I've often wondered if people who are identifiably religious Jews in public are held to a double standard.
No, I don't mean when it comes to embezzlement and organ trafficking. I mean with the little things. Technically speaking, going 120 kmh in a 100 kmh zone is against the law. You're not allowed to bring anything across the Canada-US border if you've been out of country for last than 48 hours without paying duty on it. You have to report all income to the tax folks, including cash sales.
The reason I bring those examples is because of their pettiness in today's society. Yes, they're all illegal but everyone does them at one time or another. Is it therefore wrong for a frum Jew to do them as well?
One could argue that if everyone's doing it, then it is de facto okay. I was once told by a police officer that they don't care about speeders who are holding their lane and going less than 20 km above the limit. Another conversation with a border guard yielded important information on how to keep them on one's good side so they wouldn't direct one to the custom's office to stand in line for an hour. I could postulate that in our secular society, a law is only as good as the will to enforce it. If there's no will, is it still really a crime?
On the other hand, should that matter to us? After all, within the Jewish sphere of halacha, there is no real enforcement. The Neturei Karta and their misguided beliefs aside, God employs no formal policemen nowadays. A person who desecrates the Shabbos has about as much risk of something going wrong in the coming week as the most meticulous frum Jew. That's how it has to work, else what happens to free choice? Yet frum Jews keep God's halacha to the best of their ability with only the thought that God is watching to keep them in line. Perhaps we should apply the same standard to our observance of secular law.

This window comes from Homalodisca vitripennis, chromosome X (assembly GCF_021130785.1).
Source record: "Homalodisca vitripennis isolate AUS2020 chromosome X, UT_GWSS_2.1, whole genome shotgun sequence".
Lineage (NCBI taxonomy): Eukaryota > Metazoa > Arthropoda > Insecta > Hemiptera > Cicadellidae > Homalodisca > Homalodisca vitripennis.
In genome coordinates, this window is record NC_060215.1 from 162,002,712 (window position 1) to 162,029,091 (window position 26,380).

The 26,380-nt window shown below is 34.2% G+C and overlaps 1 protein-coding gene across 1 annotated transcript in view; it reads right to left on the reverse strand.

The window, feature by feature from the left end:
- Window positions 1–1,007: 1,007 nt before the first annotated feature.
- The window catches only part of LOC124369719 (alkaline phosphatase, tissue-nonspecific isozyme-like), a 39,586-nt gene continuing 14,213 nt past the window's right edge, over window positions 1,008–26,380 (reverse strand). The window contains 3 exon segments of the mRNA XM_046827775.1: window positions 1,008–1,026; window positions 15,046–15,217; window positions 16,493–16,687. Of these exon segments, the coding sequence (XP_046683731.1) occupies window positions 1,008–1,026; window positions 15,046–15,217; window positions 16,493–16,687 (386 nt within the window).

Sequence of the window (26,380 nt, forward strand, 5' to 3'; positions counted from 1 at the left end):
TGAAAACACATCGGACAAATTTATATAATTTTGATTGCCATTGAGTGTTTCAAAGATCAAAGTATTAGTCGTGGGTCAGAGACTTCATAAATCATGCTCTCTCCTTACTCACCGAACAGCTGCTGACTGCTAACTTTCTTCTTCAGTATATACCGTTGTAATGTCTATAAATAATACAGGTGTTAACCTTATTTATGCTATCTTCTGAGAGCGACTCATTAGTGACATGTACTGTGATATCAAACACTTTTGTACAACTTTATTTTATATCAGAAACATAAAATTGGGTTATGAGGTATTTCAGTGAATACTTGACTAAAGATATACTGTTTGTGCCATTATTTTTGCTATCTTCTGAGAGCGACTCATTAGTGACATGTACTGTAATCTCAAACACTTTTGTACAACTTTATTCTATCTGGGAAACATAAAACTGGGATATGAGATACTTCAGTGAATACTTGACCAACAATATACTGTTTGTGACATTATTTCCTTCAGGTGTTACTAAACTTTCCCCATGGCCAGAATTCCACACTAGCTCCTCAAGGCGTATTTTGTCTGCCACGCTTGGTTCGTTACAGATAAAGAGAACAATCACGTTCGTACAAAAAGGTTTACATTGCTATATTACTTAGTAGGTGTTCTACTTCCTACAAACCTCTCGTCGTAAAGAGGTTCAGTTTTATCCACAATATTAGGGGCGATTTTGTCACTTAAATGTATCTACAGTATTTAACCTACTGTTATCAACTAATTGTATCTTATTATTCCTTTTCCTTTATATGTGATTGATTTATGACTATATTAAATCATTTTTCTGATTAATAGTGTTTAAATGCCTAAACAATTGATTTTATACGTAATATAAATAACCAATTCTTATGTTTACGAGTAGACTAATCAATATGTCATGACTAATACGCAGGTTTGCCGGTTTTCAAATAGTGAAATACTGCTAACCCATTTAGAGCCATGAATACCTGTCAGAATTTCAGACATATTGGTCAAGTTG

What's more, I could note that we are not that infamous a group in many parts of North America (naturally this is not true about Israel). I've worked in many small towns where people have no clue why I am wearing a knitted beanie. All they know about Jews is that we're constantly fighting with Arabs over in Israel. Of our laws, customs, traditions and strictures they know nothing. So when I'm out there, is the standard for my public behaviour different than, say, downtown Manhattan?
I muse about this because of Rav Yonasan Rosenblum's latest contribution to Cross Currents which I believe is excellent in its analysis: